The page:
Another amazing recipe brought to you by my talented friend Jessica. She claims she doesn’t like sourdough. I, on the other hand, love it. I especially love it with a nice thick coat of butter…
Sourdough isn’t my favourite bread, but I’m a sucker for things that:
A) require more work than absolutely necessary
B) make me feel like a pioneer
C) are cheap
So really, I should LOVE sourdough, and this recipe is definitely a good one. I’m not really into the slap-you-in-the-face-sour kind of sourdough, so this one is pretty mild. Enough sour to make it right, but no so much you figure you should just be eating pickles.
Makes two loaves (or one giant one if you prefer)
If you have a sourdough culture going already, SUPER! (if not click here to learn how to make one). Once you have that, you’re more than halfway there.
- 3 cups sourdough culture (approximately)
- 1 tsp salt
- 2 Tbsp oil
- 1 Tbsp sugar
- 2 Tbsp gluten flour (optional)
- all-purpose flour (up to about 2 cups)
Dump all the ingredients in a bowl and stir with a spoon until you give up and jump in hands first. I usually start with 1-1.5 cups of flour and keep adding until it comes together as a soft dough. If it’s sticky add some more… if you can knead it and it’s not coming off on your hands, you’ve got enough! The reason for the loosy-goosy flour measurement is because all cultures are a bit different, and some have more water than others. (Mine is about the consistency of a nice thick pancake batter)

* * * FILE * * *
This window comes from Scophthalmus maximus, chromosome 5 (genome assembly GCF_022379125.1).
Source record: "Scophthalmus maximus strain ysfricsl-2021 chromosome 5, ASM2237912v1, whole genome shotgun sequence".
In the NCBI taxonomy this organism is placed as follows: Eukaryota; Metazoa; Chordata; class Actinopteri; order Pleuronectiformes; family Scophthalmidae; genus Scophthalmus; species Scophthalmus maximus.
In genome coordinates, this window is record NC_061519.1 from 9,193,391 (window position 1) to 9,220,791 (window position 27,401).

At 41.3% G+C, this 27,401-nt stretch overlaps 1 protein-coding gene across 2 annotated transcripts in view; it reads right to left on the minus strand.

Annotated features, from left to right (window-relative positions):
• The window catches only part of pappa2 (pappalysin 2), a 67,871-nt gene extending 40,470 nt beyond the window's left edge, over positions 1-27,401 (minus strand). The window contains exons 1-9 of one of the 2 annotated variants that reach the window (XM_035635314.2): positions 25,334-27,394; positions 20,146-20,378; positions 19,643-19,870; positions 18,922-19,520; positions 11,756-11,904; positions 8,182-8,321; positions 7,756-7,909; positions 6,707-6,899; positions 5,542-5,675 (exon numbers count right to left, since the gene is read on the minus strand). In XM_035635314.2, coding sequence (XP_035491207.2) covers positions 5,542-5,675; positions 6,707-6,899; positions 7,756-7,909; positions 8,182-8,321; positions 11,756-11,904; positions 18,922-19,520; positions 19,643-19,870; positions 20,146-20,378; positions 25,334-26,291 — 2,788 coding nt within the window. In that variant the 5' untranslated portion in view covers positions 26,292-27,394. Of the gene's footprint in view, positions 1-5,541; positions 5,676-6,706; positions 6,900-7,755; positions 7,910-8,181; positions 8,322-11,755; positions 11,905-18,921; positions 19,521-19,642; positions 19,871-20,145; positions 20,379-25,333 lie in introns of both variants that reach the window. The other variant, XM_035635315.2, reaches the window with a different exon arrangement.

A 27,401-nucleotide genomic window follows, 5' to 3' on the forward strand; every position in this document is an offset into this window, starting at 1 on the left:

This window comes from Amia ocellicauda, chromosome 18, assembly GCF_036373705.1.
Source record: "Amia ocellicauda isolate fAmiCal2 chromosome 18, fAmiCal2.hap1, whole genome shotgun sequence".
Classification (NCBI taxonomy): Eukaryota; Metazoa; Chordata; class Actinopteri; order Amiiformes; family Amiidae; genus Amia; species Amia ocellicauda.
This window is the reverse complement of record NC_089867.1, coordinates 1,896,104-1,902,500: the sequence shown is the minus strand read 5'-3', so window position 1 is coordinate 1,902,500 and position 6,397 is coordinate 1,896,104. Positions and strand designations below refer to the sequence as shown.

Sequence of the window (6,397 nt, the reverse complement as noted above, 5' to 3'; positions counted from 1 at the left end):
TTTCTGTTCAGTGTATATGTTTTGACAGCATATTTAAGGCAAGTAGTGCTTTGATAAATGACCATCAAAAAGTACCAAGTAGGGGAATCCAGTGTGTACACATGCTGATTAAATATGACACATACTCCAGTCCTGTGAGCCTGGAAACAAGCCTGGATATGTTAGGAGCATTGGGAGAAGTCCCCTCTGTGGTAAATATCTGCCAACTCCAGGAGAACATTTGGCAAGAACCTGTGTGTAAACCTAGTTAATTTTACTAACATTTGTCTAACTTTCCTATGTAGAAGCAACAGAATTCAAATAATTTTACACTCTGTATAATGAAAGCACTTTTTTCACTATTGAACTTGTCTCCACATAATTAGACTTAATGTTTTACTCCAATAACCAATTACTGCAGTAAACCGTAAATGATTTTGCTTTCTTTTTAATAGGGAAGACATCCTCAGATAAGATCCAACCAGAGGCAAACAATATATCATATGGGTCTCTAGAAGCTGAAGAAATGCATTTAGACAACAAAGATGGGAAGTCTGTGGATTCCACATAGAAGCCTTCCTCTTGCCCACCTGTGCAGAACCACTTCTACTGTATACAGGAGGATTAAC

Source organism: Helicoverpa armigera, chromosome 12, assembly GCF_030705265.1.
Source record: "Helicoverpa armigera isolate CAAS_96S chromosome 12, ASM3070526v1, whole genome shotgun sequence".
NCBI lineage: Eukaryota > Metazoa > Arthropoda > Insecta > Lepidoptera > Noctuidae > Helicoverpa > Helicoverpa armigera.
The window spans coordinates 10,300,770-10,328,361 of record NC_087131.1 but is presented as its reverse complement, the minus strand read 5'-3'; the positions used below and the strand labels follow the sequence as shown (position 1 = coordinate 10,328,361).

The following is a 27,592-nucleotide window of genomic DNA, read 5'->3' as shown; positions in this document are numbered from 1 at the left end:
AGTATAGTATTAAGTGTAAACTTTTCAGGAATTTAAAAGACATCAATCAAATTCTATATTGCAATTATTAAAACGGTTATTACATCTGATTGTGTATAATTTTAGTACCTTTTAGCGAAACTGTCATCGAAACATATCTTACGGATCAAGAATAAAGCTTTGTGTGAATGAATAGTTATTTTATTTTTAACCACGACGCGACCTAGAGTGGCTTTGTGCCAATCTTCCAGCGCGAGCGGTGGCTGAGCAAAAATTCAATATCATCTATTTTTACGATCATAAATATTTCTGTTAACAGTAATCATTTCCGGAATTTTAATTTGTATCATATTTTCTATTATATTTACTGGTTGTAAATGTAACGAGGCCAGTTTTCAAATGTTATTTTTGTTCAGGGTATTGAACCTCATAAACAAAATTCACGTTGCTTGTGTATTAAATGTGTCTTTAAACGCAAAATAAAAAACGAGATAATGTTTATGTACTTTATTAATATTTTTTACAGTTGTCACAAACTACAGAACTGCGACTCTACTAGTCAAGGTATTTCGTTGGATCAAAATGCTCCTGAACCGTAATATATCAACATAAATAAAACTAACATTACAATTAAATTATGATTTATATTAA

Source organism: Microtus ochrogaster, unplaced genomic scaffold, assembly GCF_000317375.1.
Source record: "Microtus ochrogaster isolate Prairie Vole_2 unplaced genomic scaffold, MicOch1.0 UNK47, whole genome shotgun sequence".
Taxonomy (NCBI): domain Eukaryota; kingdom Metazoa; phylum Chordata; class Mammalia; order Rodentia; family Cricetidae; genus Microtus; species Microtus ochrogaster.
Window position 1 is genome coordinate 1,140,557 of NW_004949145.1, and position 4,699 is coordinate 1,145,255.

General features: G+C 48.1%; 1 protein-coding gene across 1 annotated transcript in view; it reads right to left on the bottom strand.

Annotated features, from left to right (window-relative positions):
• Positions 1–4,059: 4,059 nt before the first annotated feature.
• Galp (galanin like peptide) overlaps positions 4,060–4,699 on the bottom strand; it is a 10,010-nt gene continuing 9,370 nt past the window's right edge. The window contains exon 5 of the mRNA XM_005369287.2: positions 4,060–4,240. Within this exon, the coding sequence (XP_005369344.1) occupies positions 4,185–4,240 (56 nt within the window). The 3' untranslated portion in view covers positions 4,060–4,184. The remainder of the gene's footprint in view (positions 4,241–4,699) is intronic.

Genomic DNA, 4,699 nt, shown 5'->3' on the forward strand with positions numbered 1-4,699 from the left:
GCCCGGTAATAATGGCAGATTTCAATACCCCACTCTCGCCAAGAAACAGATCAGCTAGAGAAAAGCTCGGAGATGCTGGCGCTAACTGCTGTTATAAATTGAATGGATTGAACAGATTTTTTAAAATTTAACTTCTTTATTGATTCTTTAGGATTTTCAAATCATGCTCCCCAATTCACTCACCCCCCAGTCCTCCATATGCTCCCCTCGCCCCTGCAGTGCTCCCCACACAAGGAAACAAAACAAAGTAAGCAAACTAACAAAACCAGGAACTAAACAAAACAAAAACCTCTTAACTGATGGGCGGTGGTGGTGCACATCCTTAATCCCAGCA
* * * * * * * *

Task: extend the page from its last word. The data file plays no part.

Kneading. A note on kneading: do more.
This is the step where most home-bread-makers fall flat (pun intended). If you don’t knead the dough enough it won’t puff up into that nice soft bakery-like deliciousness that we know and love. You know when you’re eating bread and you instantly think “yup… homemade”? That is because it likely wasn’t kneaded long enough. I kneaded this dough for at least 10 minutes (FYI, 10 minutes is a LOOOOOONG time when you’re kneading, I often have to set a timer or else I’ll totally bail early, and then I get cranky when my bread sucks.) Once you figure you’re done kneading… knead it some more. You can take breaks now and then, just don’t leave it too long.
Form into loaves (unlike yeast dough, this one will only proof once), and place on cookie sheet, with either parchment, a silicone liner, or a liberal amount of cornmeal underneath. Cover with a clean dishcloth and let rise until quadrupled in size–took me between 4-5 hours. (Note: this is a short amount of time for sourdough. Really sour loaves will often rise for 24 hours)
Brush with an egg wash (or milk… or both) and sprinkle with seeds if you like. Bake at 400F for 20 minutes. (If your oven sucks like mine, spin the pan halfway through). Remove from oven and let cool on a wire rack.